Far Rock Strong is determined to lift Rockaway’s kids to levels they may not have dreamed of.
On Tuesday, September 24, a group of girls met at the Hammels Community Center gym as they do every Tuesday for ladies’ night basketball with Team Crate. In between shooting hoops and participating in drills led by coach Sean “Sports” Scott, the girls discussed things like their uniforms at school. While they may wear the same Team Crate uniform on the basketball court, their school uniforms vary because they come from different schools across the peninsula. While their basketball jersey may be one color, their skin colors vary. On Tuesday night, girls of all nationalities and backgrounds performed synchronized sit ups during their workout. It’s a beautiful image that perfectly reflects the idea of “one peninsula.”—the mantra of Team Crate/ Far Rock Strong, an organization aiming to reach and elevate local youth, while uniting the peninsula.
The folks behind Team Crate have been working with local youth, inspiring them through the game of basketball for about a decade, but formally developed Team Crate in 2016. Through the program, a group of volunteers has helped to keep local youth engaged in positive outlets such as basketball, rather than going down harmful paths in life that involve drugs, crime and violence.
“Where I came from, a lot of people got distracted and led astray. They got bamboozled into thinking that getting arrested by age 21 was normal and the only way to successfully get out of the neighborhood was through narcotics. We’re trying to change that and bring a new normal to these kids,” Rashaun Banjo, one of Team Crate/ Far Rock Strong’s organizers said.
Executive Director Lugarry Vernon says he and Banjo aim to be the mentors that they wish they had when they were younger. “You can go left, or you can go right in a heartbeat. Athletics is a way to have kids go straight. Kids can get involved in drugs or get into the wrong crowds because there isn’t much for kids to do, so we try to fill that need. We have many issues in this community, so we’re trying to be what kids are missing. It’s being that person they can count on when needed, being a father figure, being a teacher, a coach. It’s trying to take care of every need as possible,” Vernon said.
To do that, the organizations is providing local youth with more positive outlets. What may have started as a basketball program, is now expanding into much more for boys and girls from elementary school through high school. In addition to the basketball team, which takes the kids to tournaments across the city, and even to other states, they offer opportunities for the kids to work out to help them stay in shape. The organization has also introduced literacy programs and even has a monthly book club for the kids. They also give kids opportunities to dress up, helping them buy suits and ties, and take them on a night on the town. A recent trip involved taking some of the program’s boys on the ferry to Wall Street, followed by a dinner where they learned a few lessons about etiquette. “They felt like rock stars,” Vernon said. “You really get to see them become the men we want them to be.” The organization is also becoming more involved in community events, promoting civic engagement and mentoring their kids to become leaders. They also partner with other organizations, so the kids have access to things like tutors to help them with school.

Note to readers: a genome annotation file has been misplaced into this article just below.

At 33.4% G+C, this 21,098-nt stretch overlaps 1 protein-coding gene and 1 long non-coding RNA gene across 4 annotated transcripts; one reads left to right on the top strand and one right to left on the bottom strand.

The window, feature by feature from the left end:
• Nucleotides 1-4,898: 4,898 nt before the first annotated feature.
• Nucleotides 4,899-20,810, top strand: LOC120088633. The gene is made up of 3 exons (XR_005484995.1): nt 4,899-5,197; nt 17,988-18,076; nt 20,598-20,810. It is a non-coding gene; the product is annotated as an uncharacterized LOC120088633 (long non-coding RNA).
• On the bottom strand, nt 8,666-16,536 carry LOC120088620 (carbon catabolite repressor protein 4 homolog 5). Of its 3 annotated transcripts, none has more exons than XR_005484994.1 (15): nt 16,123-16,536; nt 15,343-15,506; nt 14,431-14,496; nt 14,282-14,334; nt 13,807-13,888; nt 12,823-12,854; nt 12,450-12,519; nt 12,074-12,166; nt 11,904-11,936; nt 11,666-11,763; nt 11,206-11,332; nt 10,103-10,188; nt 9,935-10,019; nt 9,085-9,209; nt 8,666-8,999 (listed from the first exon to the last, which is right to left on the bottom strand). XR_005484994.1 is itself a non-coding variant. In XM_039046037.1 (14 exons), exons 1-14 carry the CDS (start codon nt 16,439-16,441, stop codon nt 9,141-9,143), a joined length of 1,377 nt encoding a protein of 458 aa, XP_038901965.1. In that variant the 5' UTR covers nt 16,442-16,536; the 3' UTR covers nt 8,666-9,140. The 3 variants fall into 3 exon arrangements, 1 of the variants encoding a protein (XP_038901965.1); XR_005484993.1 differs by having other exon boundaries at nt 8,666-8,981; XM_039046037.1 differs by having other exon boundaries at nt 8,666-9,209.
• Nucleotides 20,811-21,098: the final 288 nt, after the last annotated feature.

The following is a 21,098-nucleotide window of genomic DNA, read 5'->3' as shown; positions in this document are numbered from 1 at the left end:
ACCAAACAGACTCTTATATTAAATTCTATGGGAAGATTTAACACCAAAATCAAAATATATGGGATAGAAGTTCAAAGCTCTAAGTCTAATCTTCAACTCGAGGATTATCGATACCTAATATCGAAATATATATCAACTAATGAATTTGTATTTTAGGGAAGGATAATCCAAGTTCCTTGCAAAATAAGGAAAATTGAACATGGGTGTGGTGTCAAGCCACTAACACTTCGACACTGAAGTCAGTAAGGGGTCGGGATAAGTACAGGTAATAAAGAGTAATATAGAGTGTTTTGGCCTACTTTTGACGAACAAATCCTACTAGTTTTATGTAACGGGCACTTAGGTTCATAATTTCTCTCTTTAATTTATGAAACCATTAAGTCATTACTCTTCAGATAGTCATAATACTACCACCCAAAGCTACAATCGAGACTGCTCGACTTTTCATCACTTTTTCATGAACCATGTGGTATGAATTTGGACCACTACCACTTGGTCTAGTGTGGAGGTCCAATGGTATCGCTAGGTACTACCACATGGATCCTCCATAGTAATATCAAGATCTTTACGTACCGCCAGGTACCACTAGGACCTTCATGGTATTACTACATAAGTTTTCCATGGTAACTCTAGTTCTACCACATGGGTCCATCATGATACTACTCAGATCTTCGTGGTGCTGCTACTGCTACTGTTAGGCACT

One parent that has seen the benefits firsthand is Tina Smith, whose 12-year-old daughter, Tierra Hendricks, has been active with Team Crate since May 2017. “Two years ago, my daughter was 40 pounds heavier,” she said, pointing out her healthy daughter dribbling a basketball down the court. “Healthwise, it’s helped her a lot. Scholastically, she had always been an average student, but now, she has high honors. On her state math test, she used to score a two. Now she’s a level four,” she said about the Waterside student. “She’s always been a shy kid, but now she’s more of a leader. Her leadership skills have really come out because of this. If it wasn’t for Team Crate, none of this would be remotely possible.”
Team Crate/ Far Rock Strong has reached kids mostly by word of mouth and through volunteering at various locations, but their impact has been big so far. Banjo estimates that there are more than 150 kids currently in the program, but says they’ve probably reached about 350 so far. However, they’re now making more of an effort to reach even more kids on the peninsula. Banjo and Vernon came out to the last Community Board 14 meeting to let the community know about their programs and goals and this week, they connected with CB14’s Youth Services Committee to go into more detail about how they’d like to work even deeper with the community and advocate for what local youth really need.
Team Crate/ Far Rock Strong’s programs have come at no cost to the kids, as the volunteers have covered many costs out of pocket, along with the help of parents that have contributed and some discretionary funding from Councilman Donovan Richards’ office. However, the organizers say they’ll be expanding their fundraising efforts in the future so they can do even more for the kids.
At the end of the day, it’s just about doing what’s right. “Our peninsula has been divided for a very long time, from uptown and downtown. Our goal is for one peninsula. We’re really trying to bring communities around the peninsula together,” Banjo said. “We want to continue to grow and serve as a much-needed resource for Rockaway and continue to serve our residents through sports, leadership, mentorship, community development, civic engagement and beyond.”